Personality and Language

How does what we say reveal who we are? The language of political leaders can be probed for patterns that yield insights into their behavior, policy preferences, and potential future actions. Examining leaders’ language is one avenue in the emerging field of text-as-data (Benoit, Laver, & Mikhaylov, 2009; Grimmer & King, 2010; Grimmer, 2010; Klebanov, Diermeier, & Beigman, 2008; Lowe, 2008). Social scientists from the fields of political science, psychology, computational linguistics, and computer science use many techniques to analyze political language to both explain patterns and predict future behavior. The range of texts ripe for analysis is immense, and growing. Leaders have the opportunity both to choose their words carefully while giving prepared remarks, and they also give extemporaneous speeches. Both occasions give scholars an opportunity for insight into the language used by leaders, as well as the implications for political phenomena. Viewed alongside personality traits, leaders’ words can be used to understand decisions made during their tenure in office, like bluffing strategies to avoid war, and intentions of entry into conflict.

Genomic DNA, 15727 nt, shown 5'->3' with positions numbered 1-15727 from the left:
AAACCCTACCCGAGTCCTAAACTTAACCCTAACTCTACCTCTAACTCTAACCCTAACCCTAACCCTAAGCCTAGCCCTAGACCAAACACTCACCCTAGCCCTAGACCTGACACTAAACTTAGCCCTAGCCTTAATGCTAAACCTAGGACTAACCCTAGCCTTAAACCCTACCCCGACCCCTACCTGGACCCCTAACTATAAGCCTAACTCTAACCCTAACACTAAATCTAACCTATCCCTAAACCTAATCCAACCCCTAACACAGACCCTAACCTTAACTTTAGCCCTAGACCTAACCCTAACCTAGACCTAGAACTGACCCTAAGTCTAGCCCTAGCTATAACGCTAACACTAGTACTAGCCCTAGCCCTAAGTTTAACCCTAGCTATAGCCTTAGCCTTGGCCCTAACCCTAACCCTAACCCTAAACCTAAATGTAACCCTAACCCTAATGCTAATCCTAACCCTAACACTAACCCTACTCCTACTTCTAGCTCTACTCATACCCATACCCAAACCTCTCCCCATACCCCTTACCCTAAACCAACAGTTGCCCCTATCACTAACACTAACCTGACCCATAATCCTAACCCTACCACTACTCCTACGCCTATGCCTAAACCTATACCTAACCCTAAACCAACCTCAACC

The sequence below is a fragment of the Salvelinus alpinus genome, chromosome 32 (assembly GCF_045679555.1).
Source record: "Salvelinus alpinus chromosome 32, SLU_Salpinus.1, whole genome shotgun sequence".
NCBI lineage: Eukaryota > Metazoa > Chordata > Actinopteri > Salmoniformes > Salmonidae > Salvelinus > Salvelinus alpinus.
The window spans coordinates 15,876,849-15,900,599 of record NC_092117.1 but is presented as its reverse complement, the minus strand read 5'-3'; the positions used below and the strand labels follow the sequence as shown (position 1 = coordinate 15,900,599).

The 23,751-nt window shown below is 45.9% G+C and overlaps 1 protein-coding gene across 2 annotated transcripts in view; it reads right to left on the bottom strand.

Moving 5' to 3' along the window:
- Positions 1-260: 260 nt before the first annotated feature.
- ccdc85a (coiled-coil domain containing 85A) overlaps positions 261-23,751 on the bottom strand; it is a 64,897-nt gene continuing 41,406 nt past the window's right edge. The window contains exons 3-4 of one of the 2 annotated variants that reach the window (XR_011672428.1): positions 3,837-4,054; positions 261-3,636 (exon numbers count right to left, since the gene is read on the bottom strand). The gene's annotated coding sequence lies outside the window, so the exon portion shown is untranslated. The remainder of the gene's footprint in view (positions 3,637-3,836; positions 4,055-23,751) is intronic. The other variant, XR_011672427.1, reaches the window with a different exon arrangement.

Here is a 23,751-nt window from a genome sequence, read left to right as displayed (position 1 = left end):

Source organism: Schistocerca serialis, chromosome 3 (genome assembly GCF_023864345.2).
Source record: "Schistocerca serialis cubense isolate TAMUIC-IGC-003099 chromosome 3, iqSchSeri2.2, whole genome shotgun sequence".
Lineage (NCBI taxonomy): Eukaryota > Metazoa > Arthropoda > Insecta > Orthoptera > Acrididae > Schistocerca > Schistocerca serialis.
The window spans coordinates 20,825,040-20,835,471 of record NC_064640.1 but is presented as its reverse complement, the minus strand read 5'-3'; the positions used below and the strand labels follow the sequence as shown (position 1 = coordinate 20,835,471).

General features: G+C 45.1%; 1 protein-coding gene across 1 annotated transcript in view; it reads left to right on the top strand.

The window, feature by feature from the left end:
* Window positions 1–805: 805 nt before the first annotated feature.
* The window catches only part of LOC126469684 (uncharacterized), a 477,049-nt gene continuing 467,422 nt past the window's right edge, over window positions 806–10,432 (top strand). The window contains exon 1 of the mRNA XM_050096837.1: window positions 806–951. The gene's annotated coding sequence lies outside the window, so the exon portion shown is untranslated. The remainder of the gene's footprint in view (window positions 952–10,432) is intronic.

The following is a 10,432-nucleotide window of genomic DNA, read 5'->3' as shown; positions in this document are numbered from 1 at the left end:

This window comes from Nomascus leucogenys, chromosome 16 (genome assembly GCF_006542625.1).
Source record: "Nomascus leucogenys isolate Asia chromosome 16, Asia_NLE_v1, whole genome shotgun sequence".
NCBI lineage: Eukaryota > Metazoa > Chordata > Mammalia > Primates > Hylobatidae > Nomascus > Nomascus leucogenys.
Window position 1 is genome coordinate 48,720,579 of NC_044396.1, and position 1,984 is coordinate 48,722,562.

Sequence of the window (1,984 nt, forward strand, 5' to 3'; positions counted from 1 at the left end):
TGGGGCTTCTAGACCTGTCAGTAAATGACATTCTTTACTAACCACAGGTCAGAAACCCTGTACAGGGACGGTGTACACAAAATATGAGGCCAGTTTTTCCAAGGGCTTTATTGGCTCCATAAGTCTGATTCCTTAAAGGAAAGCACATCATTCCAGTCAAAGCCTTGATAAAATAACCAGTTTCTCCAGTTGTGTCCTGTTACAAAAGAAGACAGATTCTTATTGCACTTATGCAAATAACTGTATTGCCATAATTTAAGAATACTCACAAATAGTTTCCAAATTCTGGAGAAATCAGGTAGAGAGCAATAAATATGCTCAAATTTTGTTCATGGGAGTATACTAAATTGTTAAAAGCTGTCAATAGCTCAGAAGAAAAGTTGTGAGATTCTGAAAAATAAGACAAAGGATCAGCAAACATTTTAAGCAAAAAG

This project broadly investigates the linguistic origins of political behavior by evaluating the language used by world leaders. It begins with the language used by United States presidents, and can also to extend this to other world leaders, especially authoritarian leaders who often lead more private and idiosyncratic lives. Our best understandings about their decision-making processes and cognitive mechanisms may come from their written and spoken words, since their personal and public lives tend to be more opaque. I obtained the original data from Drs. Rubenzer and Faschingbauer (2000; 2004), the authors who compiled Big Five personality data for all of the United States’ presidents, excepting Presidents Bush and Obama who came to office after the study was published. They used the revised NEO Personality Inventory (NEO-PI-R) to capture each of the six facets that correspond to each of the Big Five personality traits based on the assessments of biographers and expert raters. Scholars are currently using these data to investigate the foreign policy preferences of contemporary US presidents (Gallagher & Allen, 2013). Matching the personality profiles to language takes this avenue of scholarship one step further.

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